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« What is Web Analytics Program Success? | Main | The FTC Privacy Report - A Web Analytics Perspective »

November 23, 2010

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Brian Clifton

Phil - thanks for putting this down so clearly. However, I wanted to add my comments to put this into context.

Your statement on GA:

Cookies – Google uses cookies to track your visits. If you are using GA, they will track your usage. This is also used to “to improve the quality of our service.”

Its a tad misleading to say "they will track YOUR usage" - my emphasis. All collected GA data is anonymous and aggregate so surely this is a moot point. My analogy it that its like counting cars that drive past a school each day in order to get an understanding of road safety in the area. That is not the same as writing down license plates and following up with a personalised letter to your home address... though it what some vendors are attempting to do.

I also find it odd when commentators highlight the purpose of collecting data (either GA or YWA) as if this is something new and sensitive and users need to worry about it. For example:

"Provide, maintain, protect, and improve our services (including advertising services) and develop new services"

Putting the web to one side, what on earth is the purpose of collecting data at all if it is not to improve your products/services?

Vendors do of course need to be scrutinised, but I feel your focus is misplaced here. Vendors (or websites) that track individuals surreptitiously (e.g. with the use of Flash Shared Objects) - and attempt to identify them personally - is what is threatening web privacy. And there are a large number of website that attempt to do this...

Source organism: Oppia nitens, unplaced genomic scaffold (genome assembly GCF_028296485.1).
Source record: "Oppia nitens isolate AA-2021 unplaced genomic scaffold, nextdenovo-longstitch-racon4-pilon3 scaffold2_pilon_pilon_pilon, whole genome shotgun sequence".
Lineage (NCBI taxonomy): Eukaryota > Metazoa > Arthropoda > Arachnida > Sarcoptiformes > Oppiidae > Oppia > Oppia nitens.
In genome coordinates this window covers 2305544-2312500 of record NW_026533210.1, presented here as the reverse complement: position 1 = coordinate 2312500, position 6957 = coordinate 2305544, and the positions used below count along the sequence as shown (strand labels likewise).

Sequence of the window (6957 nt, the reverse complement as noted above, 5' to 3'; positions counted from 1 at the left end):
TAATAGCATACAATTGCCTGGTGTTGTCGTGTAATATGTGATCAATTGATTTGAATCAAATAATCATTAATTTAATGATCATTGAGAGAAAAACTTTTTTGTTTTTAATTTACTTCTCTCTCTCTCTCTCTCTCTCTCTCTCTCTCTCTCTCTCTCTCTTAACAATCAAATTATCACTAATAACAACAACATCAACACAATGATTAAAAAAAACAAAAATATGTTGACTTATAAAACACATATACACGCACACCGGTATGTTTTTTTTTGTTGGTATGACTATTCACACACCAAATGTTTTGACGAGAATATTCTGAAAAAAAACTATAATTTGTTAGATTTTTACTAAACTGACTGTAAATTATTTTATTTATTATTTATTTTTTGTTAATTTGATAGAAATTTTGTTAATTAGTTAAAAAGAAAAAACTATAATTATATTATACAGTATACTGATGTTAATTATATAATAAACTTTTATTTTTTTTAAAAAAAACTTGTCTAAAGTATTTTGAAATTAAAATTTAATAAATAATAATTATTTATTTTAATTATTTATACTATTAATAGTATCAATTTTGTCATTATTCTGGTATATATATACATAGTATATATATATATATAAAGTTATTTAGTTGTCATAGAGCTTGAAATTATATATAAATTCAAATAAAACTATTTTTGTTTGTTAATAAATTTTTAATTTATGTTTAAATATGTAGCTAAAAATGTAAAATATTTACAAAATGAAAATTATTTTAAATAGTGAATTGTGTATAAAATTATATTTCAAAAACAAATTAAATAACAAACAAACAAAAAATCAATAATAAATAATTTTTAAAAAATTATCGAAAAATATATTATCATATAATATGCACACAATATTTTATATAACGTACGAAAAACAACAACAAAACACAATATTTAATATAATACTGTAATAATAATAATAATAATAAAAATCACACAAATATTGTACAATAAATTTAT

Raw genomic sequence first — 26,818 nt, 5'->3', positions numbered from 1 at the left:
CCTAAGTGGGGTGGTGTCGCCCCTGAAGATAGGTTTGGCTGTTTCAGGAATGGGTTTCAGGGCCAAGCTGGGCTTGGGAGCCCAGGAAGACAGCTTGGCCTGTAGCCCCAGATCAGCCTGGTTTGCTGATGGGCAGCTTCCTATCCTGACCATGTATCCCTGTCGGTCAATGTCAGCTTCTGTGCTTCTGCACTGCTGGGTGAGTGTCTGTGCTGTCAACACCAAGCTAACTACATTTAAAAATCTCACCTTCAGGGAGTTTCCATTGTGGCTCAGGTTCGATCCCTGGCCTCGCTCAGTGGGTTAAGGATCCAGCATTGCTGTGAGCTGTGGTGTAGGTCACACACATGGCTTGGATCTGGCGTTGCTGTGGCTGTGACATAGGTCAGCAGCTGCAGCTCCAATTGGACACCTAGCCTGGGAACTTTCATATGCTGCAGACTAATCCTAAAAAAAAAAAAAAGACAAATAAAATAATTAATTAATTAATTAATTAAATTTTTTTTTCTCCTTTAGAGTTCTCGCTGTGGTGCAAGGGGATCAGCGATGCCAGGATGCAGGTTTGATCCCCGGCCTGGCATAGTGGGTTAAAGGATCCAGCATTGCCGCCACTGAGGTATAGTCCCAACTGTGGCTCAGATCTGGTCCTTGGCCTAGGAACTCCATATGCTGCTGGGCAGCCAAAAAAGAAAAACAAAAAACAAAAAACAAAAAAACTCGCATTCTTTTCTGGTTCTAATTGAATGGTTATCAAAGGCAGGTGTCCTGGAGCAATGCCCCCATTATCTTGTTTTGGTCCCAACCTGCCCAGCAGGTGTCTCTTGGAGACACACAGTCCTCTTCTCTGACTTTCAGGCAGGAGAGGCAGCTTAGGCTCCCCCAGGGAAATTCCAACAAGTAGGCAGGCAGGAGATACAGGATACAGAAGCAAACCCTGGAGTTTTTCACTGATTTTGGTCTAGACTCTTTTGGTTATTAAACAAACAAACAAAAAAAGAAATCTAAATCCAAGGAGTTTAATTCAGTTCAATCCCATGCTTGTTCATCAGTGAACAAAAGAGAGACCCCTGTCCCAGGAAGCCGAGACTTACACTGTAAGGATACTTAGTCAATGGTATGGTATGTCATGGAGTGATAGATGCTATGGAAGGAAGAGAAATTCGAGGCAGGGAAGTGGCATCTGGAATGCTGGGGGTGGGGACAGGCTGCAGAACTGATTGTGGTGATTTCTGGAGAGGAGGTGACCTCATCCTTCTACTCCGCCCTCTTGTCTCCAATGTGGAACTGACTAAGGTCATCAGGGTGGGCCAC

Brian Clifton
Former Head of Web Analytics, Google EMEA
Author, Advanced Web Metrics with Google Analytics

Web Analytics Management

Brian –
Thanks for the thoughtful response and I understand where you’re coming from. Let me clarify why I highlighted elements of the policies:

1.The potential use of GA and YWA in the US Federal government is a new opportunity and there are many folks I’ve spoken to who are not familiar with how these solutions track, or what they track. I’m simply explaining how this all works so people can make educated decisions about their choices.

2.There is a clear distinction in the policy regarding how GA tracks your site visitors and how they track your activity as an account user. This is not a question of right or wrong, or questioning how the data is used. I’m simply explaining the differences so potential consumers of GA are not surprised.

3.Privacy, differentiation in data collection and definition of Personal Identifiable Information (PII) are the focal points of OMB M-10-22. I would be re-miss in my analysis of the TOS and privacy policy if I did not point out the data being collected and how it is used. Again, this is not an issue of right or wrong. It’s not a judgement either. I just want to provide information that will help folks make informed decisions as it relates to how both GA and YWA deal with privacy, opt out and data retention. As I concluded, there other factors that should weigh into the decision of what vendor to use.

Best-
Phil

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